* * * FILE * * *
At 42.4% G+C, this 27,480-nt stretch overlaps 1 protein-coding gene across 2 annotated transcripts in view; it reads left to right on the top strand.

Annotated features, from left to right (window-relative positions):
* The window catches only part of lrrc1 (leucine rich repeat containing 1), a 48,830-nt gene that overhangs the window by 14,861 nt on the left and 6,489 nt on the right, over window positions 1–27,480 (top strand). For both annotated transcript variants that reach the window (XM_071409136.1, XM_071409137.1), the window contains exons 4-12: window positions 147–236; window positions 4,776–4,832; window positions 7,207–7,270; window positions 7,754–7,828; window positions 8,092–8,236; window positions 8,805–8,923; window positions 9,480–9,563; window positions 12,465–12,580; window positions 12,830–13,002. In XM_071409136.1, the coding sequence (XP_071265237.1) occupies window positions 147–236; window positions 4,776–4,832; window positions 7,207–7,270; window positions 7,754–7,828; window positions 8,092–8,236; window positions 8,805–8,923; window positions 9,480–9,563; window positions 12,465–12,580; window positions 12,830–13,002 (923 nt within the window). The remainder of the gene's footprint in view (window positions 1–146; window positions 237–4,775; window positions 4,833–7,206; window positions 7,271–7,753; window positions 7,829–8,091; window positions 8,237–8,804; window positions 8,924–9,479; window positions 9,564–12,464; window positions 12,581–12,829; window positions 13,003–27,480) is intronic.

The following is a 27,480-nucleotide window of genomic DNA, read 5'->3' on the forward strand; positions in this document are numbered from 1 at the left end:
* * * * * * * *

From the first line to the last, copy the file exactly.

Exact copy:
At 42.4% G+C, this 27,480-nt stretch overlaps 1 protein-coding gene across 2 annotated transcripts in view; it reads left to right on the top strand.

Annotated features, from left to right (window-relative positions):
* The window catches only part of lrrc1 (leucine rich repeat containing 1), a 48,830-nt gene that overhangs the window by 14,861 nt on the left and 6,489 nt on the right, over window positions 1–27,480 (top strand). For both annotated transcript variants that reach the window (XM_071409136.1, XM_071409137.1), the window contains exons 4-12: window positions 147–236; window positions 4,776–4,832; window positions 7,207–7,270; window positions 7,754–7,828; window positions 8,092–8,236; window positions 8,805–8,923; window positions 9,480–9,563; window positions 12,465–12,580; window positions 12,830–13,002. In XM_071409136.1, the coding sequence (XP_071265237.1) occupies window positions 147–236; window positions 4,776–4,832; window positions 7,207–7,270; window positions 7,754–7,828; window positions 8,092–8,236; window positions 8,805–8,923; window positions 9,480–9,563; window positions 12,465–12,580; window positions 12,830–13,002 (923 nt within the window). The remainder of the gene's footprint in view (window positions 1–146; window positions 237–4,775; window positions 4,833–7,206; window positions 7,271–7,753; window positions 7,829–8,091; window positions 8,237–8,804; window positions 8,924–9,479; window positions 9,564–12,464; window positions 12,581–12,829; window positions 13,003–27,480) is intronic.

The following is a 27,480-nucleotide window of genomic DNA, read 5'->3' on the forward strand; positions in this document are numbered from 1 at the left end: